Now there is yet another drive on to discover why the UK is so pushed to sustain the local equivalent of Germany's famous Mittelstand - a flourishing core of small-to-medium-sized enterprises which are still able to create jobs, generate exports and establish themselves as world leaders in their various specialist fields. Nelson, however, will need to be extremely careful. He is bound to find himself assailed by the usual whingeing chorus which assembles on these occasions, demanding tax breaks, special subsidies and further heroic cuts in interest rates. Yet it is far from clear that these are the remedies really required.
On the contrary, it could easily be argued that the best way to help the great mass of British corporate enterprise might well involve encouraging it to sharpen up its own often less-than-optimal standards of financial management. Responsibility for the over-trading, over-gearing, over-borrowing and over-acquisition that contributed so much to the county's recent economic miseries cannot be laid wholly at the door of the clearers - they merely provided the wherewithal which others then put to dubiously-desirable use.
It is certainly not true that the UK's industrial and commercial small fry are always starved of support. For most of the deregulated '80s the reverse applied. Banks beefed up their small-business units and energetically fostered new sources of long-term risk capital, while the venture capitalists, stuffed with institutional investment, were ready to back almost any proposition in the sure knowledge that a USM flotation would safely and profitably take it off their hands.
It is from the many hangovers generated during that heady period that most of today's difficulties arise. These include not only the bad-debt experience which has contributed so largely to the banks' current mood of steely-eyed suspicion, but a number of other unhelpful side-effects. The badly-singed venture capitalists, with a stack of bust or unsaleable participations still cluttering their books, have drawn in their horns a long way and are now only really interested in sure-fire projects like the larger type of management buy-out. The biggest of them all, 3i, which has sunk £2.7 billion in some 3,700 companies during its 50-year life span, reluctantly decided, after months of preparation, that this was no time to offer itself to the investing public. And the USM, after suffering a string of failures and disappointments - many of them from among the defunct rockets of the Lawson years - is gradually being phased down, which will leave most of the corporate tiddlers cut off from any practicable access to equity funds.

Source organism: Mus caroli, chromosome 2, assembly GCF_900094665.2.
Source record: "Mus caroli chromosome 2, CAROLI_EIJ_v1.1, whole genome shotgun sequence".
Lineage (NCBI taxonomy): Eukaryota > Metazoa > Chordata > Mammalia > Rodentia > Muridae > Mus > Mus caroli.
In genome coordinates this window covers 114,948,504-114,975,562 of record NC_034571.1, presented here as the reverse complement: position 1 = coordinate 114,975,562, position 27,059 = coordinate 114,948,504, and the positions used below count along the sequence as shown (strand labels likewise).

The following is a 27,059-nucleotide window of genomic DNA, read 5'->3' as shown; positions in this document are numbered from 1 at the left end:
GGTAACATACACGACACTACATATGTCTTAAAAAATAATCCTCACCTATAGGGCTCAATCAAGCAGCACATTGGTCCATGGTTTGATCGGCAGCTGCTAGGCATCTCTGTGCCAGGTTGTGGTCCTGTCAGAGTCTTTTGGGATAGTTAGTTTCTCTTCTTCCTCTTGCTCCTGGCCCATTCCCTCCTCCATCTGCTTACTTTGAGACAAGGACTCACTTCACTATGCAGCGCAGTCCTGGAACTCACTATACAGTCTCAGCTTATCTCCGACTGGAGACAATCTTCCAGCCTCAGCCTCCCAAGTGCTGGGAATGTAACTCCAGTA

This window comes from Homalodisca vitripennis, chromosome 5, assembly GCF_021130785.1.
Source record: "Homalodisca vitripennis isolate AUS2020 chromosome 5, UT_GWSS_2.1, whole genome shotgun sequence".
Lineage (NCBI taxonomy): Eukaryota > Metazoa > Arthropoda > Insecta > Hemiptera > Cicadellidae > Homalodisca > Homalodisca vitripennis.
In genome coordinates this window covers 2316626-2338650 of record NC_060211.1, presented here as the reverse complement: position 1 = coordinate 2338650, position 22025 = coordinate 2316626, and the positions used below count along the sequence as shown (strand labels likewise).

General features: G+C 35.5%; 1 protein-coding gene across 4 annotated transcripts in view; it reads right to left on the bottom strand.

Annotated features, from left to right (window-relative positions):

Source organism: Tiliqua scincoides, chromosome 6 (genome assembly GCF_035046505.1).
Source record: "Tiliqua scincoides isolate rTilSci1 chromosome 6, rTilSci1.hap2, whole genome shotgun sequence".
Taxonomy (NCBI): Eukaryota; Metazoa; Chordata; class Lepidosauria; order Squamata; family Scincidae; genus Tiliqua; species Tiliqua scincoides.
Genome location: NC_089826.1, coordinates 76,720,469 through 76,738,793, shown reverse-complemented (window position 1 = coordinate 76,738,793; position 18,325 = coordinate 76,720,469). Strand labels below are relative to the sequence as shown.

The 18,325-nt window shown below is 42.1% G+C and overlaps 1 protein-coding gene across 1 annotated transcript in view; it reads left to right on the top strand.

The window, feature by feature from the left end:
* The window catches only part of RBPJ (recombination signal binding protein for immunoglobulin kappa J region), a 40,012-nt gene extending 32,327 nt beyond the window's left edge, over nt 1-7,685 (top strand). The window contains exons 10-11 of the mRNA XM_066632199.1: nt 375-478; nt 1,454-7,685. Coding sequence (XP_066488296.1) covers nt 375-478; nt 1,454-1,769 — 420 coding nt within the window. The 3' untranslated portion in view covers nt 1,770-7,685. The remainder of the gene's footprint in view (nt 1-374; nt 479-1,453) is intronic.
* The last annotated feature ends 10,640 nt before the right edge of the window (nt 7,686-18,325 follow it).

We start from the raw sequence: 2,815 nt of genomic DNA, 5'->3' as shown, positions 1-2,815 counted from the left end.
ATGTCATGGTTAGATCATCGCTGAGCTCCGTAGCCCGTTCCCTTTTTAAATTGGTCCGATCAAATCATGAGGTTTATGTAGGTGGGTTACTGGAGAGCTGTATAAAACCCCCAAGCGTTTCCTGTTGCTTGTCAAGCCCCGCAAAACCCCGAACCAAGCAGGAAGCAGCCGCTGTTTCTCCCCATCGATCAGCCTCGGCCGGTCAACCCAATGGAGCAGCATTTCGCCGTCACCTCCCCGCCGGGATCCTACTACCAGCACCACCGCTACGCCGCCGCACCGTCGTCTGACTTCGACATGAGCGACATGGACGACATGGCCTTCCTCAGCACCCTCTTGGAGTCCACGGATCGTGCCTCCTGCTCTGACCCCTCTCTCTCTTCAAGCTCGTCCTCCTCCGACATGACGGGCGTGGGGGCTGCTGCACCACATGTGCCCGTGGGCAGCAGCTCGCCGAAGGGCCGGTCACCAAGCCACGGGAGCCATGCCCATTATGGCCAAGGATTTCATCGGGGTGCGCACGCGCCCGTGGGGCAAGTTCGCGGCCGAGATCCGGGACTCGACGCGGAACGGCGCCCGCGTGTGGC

There are some welcome signs of improvement. Venture capital is scenting recovery and once more flexing its muscle. All the main groups are busy raising new capital and the mighty Prudential has announced that it is doubling its 'new enterprise' commitment to £500 million. Even the mezzanine finance sector, which provides second-tier, less fully secured funding for the more elaborate deals, is coming back to life. Indeed the Intermediate Capital Group, which is the biggest specialist provider of this particular service, is exuding confidence.
So far the Stock Exchange authorities, despite pressure from brokers like Brian Winterflood, of Winterflood Securities, who has always specialised in the trading of small-capitalisation shares, have been unable to agree any workable plans. Now a new pressure group, Cisco (The City Group for Smaller Companies) is calling for a separate and independent exchange to provide a cheap route for fledgling flotations. With backing from substantial names like merchant bankers Singer and Friedlander and accountants KPMG Peat Marwick, Cisco is now talking about going it alone, with hopes that within a couple of years it could be trading in the shares of more than 200 companies. But although Reuters, British Telecom and Nasdaq, which runs the flourishing US over-the-counter market, have all been mentioned as possible commercial operators, nothing has yet been signed and sealed nor has the estimated £5 million launch capital been definitively raised, though there is fairly confident expectation that it could be raised from various venture capital and institutional sources. One of the most useful tasks for the Nelson enquiry might be to help the various sources concentrate their minds.
Seeking a public-company quotation, though, comes fairly far down the road to corporate maturity. Before that can happen a business needs to be launched, nursed through its early teething troubles and brought to some kind of maturity. Though in very rare cases this can be achieved purely by profit retention and internally generated resources, it normally means, sooner or later, tapping into some source of out-side support.